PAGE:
Little Jeannie

Album: 21 At 33 (1980)
Charted: 33 3
Play Video

Songfacts®:

  • This was one of the few Elton John hits that he didn't write with his longtime lyricist Bernie Taupin. The lyrics came from his friend, the songwriter Gary Osborne. In 1978, Elton wrote the songs for his album A Single Man with Osborne, while Bernie Taupin worked on the Alice Cooper album From The Inside. Elton's 21 At 33 album contained tracks from both Osborne and Taupin, and most of Elton's subsequent output would have words by Bernie. Looking back at his time away from Taupin, Elton said that while there was some friction between them, it was not a breakup, but more of a sabbatical, as Elton was in London and Bernie was in Los Angeles. He says their time apart was needed, and points out the while Elton did score a hit with "Little Jeannie," he never wrote a hit song for another artist. Taupin, on the other hand, wrote huge hits for Starship ("We Built This City") and Heart ("These Dreams).
  • In this song, Elton has it bad for Little Jeannie and can't stand seeing her being mistreated by other guys. The song's lyricist Gary Osborne says that he did have someone in mind when he wrote the words, but he won't reveal her identity. Jeannie is not her real name.
  • Running 5:15, this is fairly long for a pop hit. It's also unusual in that the title only shows up in the verses, not the chorus. The hook is, "And I want you to be my acrobat," a very memorable line.
  • Bill Champlin, who joined the group Chicago the following year, sang backing vocals on this track along with Dee Murray. The instrumentation is:

    Richie Zito - guitar
    Reggie McBride - bass
    Nigel Olsson - drums
    Jerry Hey - flugelhorn
    Jim Horn - saxophone, piccolo flute
    Chuck Findley - trumpet, trombone
  • This was Elton's fifth #1 single on the Adult Contemporary chart.

Comments: 7

  • Ben G from Swedesboro NjI remember when this great song was brand new. I just bought a new copy on a 45. Just love it. The voice overs at the end with Elton and the chorus really top it! I thought maybe little Jeannie could be a reference to Billy "Jean" King.
  • Bryan from Las VegasAcrobat:a person who readily changes viewpoints or opinions.

    I think this is more likely the definition for acrobat in this song.
  • Sam from PennsylvaniaThis song never gets old
  • Tony from Vero Beach, FlSteve, I always thought - for god knows whatever reason - that Elton was making a reference to the archetypal "acrobat" character (played by the young Genevieve Bujold) in the classic French film "King of Hearts" (1966). One art inspiring another. Could easily be wrong, though - but that's what it always makes me think of.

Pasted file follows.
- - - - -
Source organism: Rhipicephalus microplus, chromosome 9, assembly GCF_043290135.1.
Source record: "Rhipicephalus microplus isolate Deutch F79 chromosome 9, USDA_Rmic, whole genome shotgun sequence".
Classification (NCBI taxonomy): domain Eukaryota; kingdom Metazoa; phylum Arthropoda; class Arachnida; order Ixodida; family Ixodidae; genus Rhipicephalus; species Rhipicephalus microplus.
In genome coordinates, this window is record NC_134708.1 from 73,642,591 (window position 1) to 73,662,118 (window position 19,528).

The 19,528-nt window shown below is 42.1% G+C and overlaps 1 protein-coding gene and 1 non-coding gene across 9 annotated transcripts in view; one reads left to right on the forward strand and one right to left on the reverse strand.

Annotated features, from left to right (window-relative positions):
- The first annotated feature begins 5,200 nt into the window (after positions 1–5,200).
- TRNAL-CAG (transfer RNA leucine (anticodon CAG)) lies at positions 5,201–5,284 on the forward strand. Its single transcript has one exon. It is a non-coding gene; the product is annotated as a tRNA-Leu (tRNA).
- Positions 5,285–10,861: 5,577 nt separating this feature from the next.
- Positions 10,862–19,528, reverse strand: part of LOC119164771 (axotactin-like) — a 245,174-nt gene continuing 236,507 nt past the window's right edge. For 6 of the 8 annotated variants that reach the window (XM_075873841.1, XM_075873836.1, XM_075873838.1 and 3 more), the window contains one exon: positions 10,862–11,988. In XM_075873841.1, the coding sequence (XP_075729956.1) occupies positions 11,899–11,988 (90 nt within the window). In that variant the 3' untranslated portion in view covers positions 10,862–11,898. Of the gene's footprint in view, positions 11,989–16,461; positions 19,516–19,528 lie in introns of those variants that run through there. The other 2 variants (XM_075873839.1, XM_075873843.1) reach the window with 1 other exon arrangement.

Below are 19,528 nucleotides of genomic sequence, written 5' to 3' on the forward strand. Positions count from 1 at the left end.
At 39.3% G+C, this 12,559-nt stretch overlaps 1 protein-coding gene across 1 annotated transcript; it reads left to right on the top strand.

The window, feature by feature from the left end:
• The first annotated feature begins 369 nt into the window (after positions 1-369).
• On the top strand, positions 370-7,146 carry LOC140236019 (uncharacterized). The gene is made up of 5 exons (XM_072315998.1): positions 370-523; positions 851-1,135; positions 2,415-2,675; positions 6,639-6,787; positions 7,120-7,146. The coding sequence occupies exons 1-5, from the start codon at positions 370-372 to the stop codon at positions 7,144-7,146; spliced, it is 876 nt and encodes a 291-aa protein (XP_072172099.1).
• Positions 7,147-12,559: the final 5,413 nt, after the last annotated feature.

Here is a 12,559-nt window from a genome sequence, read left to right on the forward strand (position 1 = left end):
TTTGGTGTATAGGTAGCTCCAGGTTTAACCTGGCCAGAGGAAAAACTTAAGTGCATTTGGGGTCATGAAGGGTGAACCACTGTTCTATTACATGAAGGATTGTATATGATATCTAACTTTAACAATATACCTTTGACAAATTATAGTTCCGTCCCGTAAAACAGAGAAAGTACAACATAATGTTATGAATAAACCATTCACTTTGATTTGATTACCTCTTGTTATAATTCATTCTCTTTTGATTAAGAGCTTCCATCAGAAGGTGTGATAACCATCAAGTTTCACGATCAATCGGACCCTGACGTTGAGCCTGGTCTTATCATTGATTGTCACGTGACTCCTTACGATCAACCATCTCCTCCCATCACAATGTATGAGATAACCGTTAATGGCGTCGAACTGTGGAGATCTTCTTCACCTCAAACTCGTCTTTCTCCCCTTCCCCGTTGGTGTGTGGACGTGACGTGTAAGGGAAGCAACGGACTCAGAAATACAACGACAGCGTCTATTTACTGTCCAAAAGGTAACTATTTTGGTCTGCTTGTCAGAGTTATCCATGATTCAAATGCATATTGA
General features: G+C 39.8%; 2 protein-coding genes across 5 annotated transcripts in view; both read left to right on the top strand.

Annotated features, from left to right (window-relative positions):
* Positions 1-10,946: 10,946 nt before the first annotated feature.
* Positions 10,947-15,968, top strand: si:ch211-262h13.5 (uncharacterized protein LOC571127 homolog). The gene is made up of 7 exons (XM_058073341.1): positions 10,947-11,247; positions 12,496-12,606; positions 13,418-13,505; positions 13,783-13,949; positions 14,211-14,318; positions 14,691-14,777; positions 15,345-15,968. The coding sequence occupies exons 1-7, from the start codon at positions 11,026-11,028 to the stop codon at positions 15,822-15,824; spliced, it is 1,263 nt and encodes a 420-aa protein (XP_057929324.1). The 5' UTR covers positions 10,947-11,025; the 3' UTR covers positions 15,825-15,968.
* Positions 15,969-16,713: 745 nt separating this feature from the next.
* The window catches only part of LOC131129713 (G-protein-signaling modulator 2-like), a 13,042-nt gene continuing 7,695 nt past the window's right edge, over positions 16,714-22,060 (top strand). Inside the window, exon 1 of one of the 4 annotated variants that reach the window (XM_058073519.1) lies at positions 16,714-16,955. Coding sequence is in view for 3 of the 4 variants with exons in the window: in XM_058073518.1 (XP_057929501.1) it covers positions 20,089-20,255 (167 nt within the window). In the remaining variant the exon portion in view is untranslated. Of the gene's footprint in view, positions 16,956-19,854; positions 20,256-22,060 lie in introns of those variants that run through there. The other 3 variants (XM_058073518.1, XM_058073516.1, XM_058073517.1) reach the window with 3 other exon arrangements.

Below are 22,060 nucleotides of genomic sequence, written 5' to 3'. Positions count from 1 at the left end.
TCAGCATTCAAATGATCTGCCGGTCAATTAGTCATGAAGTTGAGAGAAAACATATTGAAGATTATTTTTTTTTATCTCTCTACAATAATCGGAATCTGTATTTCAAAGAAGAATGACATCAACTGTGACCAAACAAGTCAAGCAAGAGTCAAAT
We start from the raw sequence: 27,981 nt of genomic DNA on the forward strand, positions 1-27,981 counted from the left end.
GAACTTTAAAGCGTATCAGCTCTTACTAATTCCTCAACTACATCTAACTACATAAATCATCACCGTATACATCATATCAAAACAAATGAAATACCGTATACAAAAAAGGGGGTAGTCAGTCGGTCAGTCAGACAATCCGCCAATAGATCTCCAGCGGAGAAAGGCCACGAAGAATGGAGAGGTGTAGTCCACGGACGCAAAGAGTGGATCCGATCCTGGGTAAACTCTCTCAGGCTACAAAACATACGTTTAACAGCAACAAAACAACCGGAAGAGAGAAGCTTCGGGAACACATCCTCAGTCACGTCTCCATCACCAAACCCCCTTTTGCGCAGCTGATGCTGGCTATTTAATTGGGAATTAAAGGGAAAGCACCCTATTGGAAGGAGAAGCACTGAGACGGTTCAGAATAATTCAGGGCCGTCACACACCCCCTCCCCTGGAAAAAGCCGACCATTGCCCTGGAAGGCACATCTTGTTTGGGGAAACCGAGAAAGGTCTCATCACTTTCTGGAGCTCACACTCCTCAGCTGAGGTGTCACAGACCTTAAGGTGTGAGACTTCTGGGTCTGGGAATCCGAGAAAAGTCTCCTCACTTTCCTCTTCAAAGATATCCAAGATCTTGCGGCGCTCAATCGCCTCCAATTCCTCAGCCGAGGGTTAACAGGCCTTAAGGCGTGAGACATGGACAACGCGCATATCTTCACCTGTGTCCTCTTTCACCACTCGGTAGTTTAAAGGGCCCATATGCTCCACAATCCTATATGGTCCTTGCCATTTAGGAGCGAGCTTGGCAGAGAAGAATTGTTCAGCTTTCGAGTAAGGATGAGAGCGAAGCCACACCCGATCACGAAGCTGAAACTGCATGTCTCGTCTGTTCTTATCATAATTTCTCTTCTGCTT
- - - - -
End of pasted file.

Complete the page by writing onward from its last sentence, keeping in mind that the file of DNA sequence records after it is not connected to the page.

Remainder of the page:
• Anton from EarthHave grown to love this song more than ever did when it was new. After Sacrifice, Guess That's Why Call It The Blues, and Someone Saved My Life Tonight, this is probably favorite Elton song, but almost entirely due to the ending, where backup singers are counterpointing Elton's singing with:

    You stepped into my life from a bad dream
    Making the life that I had seem
    Suddenly shiny and new

    For some unknown reason, this lyric always forcefully impacts this one now. Was not the case 30 year ago.
  • Steve from WellingtonThe Lyrics read "I want you to be my acrobat, I want you to be my lover" but not sure what "acrobat" means as a sentiment of love for a girlfriend, does it possibly have a different meaning other than a Circus performer?
  • Robin from Milford, NjThough I love Elton with all my heart and always will, I never cared for this song, it was missing Bernie.
see more comments

Editor's Picks

James Bond Theme Songs

James Bond Theme SongsMusic Quiz

How well do you know the 007 theme songs?

Dave Mason

Dave MasonSongwriter Interviews

Dave reveals the inspiration for "Feelin' Alright" and explains how the first song he ever wrote became the biggest hit for his band Traffic.

Ian Astbury of The Cult

Ian Astbury of The CultSongwriter Interviews

The Cult frontman tells who the "Fire Woman" is, and talks about performing with the new version of The Doors.

Francesca Battistelli

Francesca BattistelliSongwriter Interviews

The 2011 Artist of the Year at the Dove Awards isn't your typical gospel diva, and she thinks that's a good thing.

Ed Roland of Collective Soul

Ed Roland of Collective SoulSongwriter Interviews

The stories behind "Shine," "December," "The World I Know" and other Collective Soul hits.

Mike Love of The Beach Boys

Mike Love of The Beach BoysSongwriter Interviews

The lead singer/lyricist of The Beach Boys talks about coming up with the words for "Good Vibrations," "Fun, Fun, Fun," "Kokomo" and other classic songs.